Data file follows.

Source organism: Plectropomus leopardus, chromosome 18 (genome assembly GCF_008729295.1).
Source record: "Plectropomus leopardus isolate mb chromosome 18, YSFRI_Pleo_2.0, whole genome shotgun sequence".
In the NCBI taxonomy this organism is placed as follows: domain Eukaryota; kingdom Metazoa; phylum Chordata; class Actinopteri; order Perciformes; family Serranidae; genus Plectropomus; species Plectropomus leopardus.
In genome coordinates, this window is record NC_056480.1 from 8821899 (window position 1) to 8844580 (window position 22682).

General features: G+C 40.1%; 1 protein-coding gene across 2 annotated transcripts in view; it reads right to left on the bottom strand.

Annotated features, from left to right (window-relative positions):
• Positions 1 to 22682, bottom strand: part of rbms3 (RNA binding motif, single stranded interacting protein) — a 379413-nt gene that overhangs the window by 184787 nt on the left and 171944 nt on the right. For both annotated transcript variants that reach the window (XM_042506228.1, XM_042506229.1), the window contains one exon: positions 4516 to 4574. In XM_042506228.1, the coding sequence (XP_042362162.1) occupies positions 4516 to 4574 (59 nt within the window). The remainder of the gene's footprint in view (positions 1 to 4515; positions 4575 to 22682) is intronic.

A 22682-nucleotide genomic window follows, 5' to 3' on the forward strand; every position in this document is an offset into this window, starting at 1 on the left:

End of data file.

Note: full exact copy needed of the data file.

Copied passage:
Source organism: Plectropomus leopardus, chromosome 18 (genome assembly GCF_008729295.1).
Source record: "Plectropomus leopardus isolate mb chromosome 18, YSFRI_Pleo_2.0, whole genome shotgun sequence".
In the NCBI taxonomy this organism is placed as follows: domain Eukaryota; kingdom Metazoa; phylum Chordata; class Actinopteri; order Perciformes; family Serranidae; genus Plectropomus; species Plectropomus leopardus.
In genome coordinates, this window is record NC_056480.1 from 8821899 (window position 1) to 8844580 (window position 22682).

General features: G+C 40.1%; 1 protein-coding gene across 2 annotated transcripts in view; it reads right to left on the bottom strand.

Annotated features, from left to right (window-relative positions):
• Positions 1 to 22682, bottom strand: part of rbms3 (RNA binding motif, single stranded interacting protein) — a 379413-nt gene that overhangs the window by 184787 nt on the left and 171944 nt on the right. For both annotated transcript variants that reach the window (XM_042506228.1, XM_042506229.1), the window contains one exon: positions 4516 to 4574. In XM_042506228.1, the coding sequence (XP_042362162.1) occupies positions 4516 to 4574 (59 nt within the window). The remainder of the gene's footprint in view (positions 1 to 4515; positions 4575 to 22682) is intronic.

A 22682-nucleotide genomic window follows, 5' to 3' on the forward strand; every position in this document is an offset into this window, starting at 1 on the left: